Continuing with the series of travel costs in Southeast Asia, today I’m breaking down what we spent our money on in Cambodia.
After spending three weeks traveling through Vietnam, we headed over to Phnom Penh, Cambodia by bus. Immigration was easy, but it was our first time experiencing the “stamping fee” which would make an appearance again in Laos. We stayed in Phnom Penh for 3 nights in an air-conditioned private room. We went to the National Museum, shopped at some of the markets, and learned about Cambodia’s dark past at the S-21 Prison and the Killing Fields. We then took a day bus down to the beach town of Sihanoukville and stayed in a fan-cooled room for 3 nights. We checked out Serendipity, Occheuteal and Otres (the best!) Beaches and enjoyed the most delicious beachside seafood dinners for a measly $5 a pop.
We wanted to check out one of the nearby islands, so we hopped on a boat and heading out to Koh Ru. We stayed for 3 nights in a very rustic beach hut with shared bathrooms, and came the closest to finding paradise on our secluded little island. We spent one more night in Sihanoukville before catching one of our worst bus ride experiences to Kampot.
Thankfully, Kampot was absolutely charming and we stayed for 4 nights along the west bank of the Teuk Chhou River in modest little rooms and huts. We had a fantastic time relaxing by the river, learning to paddle board, jumping off bridges, trying Pastis for the first time, and renting a motorbike to check out the pepper plantations and the nearby town of Kep. We would have stayed longer if it wasn’t for a certain ancient ruin calling our names.
We decided to split the travel time up to Siem Reap by stopping over in Phnom Penh for one more night. The following day we made the long trek up to Siem Reap and settled in for 7 nights. Our first two days in Siem Reap were spent checking out the city, shopping at the main market, planning our visit to the Temples of Angkor, and securing a tuk tuk driver for our 3-day pass. We wrapped up our time in Cambodia feeling mesmerized and in awe of the spectacular and captivating ancient ruins of Angkor. We were completely exhausted after 3 full days of temple hopping, but left feeling elated and inspired.
Once again, to breakdown our costs, I’ve split our spending into these categories:
- Visas: the cost to get into the country
- Accommodations: places we stayed
- Transportation: everything from buses within a country and to another country, to bicycle/motorbike rentals, to ferry rides, and subway fares
- Food: everything we ate and drank
- Sites: entrance fees to museums, temples, ruins, day trips, overnight trips, cooking courses, and even a scuba diving course
- Entertainment: seeing cultural performances, going to the movies, etc
- Laundry: laundry was available everywhere we went for very affordable prices, we really didn’t feel like washing our clothes in the sink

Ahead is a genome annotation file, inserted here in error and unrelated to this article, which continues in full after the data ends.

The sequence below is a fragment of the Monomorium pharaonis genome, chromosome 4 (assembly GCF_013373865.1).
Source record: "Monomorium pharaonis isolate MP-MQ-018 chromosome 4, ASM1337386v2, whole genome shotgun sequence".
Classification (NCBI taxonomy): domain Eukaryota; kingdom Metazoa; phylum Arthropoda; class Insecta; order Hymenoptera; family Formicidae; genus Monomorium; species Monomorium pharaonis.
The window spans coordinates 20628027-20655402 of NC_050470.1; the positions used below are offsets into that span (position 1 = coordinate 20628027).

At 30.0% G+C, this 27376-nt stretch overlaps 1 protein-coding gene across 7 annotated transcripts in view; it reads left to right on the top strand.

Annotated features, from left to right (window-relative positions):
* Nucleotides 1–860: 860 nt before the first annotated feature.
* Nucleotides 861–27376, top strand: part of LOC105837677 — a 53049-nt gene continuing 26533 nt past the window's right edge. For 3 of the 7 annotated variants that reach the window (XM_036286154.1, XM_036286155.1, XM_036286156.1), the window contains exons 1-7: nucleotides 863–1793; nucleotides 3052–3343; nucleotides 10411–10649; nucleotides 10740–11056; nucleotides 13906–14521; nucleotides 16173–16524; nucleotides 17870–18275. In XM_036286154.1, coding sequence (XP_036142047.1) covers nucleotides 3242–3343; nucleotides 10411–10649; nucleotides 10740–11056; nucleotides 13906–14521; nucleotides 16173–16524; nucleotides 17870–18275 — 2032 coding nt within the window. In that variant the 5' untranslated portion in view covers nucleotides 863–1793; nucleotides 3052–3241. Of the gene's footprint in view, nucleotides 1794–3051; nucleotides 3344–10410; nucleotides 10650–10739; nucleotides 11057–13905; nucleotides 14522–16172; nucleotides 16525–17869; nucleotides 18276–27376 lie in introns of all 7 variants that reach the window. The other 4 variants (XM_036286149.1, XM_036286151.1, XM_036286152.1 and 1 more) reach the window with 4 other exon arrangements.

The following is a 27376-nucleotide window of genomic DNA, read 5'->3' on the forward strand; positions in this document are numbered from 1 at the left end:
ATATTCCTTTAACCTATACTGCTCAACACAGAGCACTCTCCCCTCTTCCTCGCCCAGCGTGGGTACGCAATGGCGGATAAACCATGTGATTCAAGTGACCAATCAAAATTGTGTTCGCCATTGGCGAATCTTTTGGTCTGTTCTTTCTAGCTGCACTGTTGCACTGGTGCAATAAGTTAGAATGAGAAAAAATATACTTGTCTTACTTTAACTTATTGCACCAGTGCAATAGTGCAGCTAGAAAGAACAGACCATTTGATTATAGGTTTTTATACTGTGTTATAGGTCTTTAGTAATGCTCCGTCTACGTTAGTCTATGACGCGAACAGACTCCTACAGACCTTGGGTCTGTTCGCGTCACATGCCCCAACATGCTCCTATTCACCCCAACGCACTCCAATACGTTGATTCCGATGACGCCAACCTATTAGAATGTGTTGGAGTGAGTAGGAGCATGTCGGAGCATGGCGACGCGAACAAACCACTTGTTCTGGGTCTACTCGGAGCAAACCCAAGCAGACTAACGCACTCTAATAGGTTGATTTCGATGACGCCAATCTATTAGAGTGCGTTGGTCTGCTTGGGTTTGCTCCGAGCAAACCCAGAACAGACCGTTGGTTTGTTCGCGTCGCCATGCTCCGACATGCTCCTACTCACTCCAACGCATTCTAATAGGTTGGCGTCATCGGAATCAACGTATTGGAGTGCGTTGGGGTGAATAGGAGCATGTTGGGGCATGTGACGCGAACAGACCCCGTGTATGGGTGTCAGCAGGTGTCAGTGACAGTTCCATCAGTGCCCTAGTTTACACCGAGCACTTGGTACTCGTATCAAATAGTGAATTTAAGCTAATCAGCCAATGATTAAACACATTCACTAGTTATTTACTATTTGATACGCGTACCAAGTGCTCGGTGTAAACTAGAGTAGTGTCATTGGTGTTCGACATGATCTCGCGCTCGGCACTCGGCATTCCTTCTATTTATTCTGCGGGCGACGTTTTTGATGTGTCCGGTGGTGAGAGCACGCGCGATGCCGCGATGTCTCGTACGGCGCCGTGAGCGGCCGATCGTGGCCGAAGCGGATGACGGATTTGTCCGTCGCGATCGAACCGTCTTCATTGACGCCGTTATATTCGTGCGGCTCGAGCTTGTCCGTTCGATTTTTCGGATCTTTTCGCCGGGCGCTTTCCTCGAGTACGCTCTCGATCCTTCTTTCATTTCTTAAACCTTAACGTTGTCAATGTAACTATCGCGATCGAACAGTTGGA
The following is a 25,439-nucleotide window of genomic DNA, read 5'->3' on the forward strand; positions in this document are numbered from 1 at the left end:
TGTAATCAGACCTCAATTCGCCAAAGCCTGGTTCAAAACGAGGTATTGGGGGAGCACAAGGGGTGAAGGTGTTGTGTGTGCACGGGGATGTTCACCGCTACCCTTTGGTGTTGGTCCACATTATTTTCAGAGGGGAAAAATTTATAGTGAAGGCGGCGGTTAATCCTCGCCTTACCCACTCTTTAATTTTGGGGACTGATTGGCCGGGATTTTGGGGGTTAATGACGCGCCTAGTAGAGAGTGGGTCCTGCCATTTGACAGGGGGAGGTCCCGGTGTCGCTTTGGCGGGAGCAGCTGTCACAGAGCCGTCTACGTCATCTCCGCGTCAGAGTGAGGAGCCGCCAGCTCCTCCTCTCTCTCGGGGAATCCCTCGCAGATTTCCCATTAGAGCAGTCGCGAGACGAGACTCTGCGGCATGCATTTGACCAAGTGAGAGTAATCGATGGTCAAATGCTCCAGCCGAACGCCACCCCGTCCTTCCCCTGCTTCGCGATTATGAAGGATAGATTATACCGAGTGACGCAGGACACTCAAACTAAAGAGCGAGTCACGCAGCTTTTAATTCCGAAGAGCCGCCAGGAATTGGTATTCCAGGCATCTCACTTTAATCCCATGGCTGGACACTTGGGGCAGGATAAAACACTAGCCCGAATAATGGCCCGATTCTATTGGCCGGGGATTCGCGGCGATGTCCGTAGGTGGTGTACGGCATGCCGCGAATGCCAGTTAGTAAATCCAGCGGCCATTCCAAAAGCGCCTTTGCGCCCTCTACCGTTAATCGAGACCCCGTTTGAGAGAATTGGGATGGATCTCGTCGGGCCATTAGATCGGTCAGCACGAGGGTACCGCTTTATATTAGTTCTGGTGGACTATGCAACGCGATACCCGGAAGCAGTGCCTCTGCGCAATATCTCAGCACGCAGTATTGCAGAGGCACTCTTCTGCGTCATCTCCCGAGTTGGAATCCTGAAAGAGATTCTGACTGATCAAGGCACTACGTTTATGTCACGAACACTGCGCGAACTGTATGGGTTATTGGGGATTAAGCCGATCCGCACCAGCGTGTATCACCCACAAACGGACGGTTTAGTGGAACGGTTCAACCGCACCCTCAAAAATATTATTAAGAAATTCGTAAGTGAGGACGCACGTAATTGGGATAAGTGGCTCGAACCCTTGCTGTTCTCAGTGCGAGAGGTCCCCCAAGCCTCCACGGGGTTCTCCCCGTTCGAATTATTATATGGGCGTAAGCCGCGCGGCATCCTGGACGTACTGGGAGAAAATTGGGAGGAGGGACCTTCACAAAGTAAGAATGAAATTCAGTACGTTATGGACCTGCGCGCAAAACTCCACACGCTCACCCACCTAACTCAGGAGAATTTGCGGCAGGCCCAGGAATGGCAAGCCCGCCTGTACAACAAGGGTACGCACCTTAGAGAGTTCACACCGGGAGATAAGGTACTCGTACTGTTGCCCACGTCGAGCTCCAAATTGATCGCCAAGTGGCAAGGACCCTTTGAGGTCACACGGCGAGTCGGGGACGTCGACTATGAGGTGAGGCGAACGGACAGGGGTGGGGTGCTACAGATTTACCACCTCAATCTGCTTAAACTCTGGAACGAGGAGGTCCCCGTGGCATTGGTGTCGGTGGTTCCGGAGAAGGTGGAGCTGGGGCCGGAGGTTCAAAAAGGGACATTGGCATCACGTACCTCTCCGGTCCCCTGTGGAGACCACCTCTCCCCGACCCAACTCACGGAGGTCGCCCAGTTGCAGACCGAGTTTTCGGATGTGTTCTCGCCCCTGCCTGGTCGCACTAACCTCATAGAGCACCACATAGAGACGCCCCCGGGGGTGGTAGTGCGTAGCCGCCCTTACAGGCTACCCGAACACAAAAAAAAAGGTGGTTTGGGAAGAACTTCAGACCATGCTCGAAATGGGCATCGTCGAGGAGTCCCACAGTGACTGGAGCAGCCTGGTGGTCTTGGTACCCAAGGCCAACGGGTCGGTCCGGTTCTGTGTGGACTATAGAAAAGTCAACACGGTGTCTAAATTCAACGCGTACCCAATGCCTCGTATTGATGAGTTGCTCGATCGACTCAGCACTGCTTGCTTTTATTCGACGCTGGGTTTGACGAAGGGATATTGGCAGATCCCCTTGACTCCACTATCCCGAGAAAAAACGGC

- Miscellaneous: all our souvenirs, massages, parcels shipped home, and toiletries
Prices are shown for two (2) people and are in Canadian Dollars, unless otherwise specified.
Cambodia: 22 Days, $54.16/day
($1 CAD = 4,000 KHR, though USD is widely used)
- Visas: $50 (USD)
- Accommodation: $209.10
- Transportation: $185.03
- Food: $564.93
- Sites: $102.00
- Entertainment: $0.00
- Laundry: $7.24 (we had it done twice)
- Misc: $72.16
- Total: $1,190.46
So in total, we spent $1,190.46 for 22 days, averaging $54.16/day.
Big-Ticket Item: 3-Day visit to the Temples at Angkor and a private tuk tuk driver for those days, about $130.
Our cheapest accommodation was our room at Olly’s Place in Kampot ($5/night, fan cooled, shared bathroom) and our most expensive accommodation was our rustic, private beachside bungalow on Koh Ru ($15/night, no fan, shared bathroom).
American dollars are widely used throughout the country, as the Cambodian Riel is not a strong currency. Being one of the poorer countries in Southeast Asia meant that prices for accommodation and food were naturally cheaper. For an extra $5 a night you could easily have warm water and AC in your room, though we opted to save costs wherever we could.
While we really enjoyed exploring the Temples of Angkor, wandering through the remnants of French Colonial buildings and even educating ourselves about the Khmer Rouge and its horrendous activities, there was one aspect of Cambodia that really tested our patience; transportation.
It seemed all of our experiences were never how they were sold. An “express” bus would repeatedly stop, seats would be oversold and you’d just have to squeeze in, and music videos or CDs would be blasted at ungodly decibels. I still cringe at the thought of some of the long hours traveling around Cambodia, but it’s just the nature of the beast. Yes you’ll pay more than the local sitting next to you, just charge up your iPod, bring a good book, and don’t expect to get anywhere fast.
Comments or questions? Leave them below!
This post is part of a 7-day series on travel costs through Southeast Asia. Tomorrow I’ll breakdown the costs for traveling through Laos.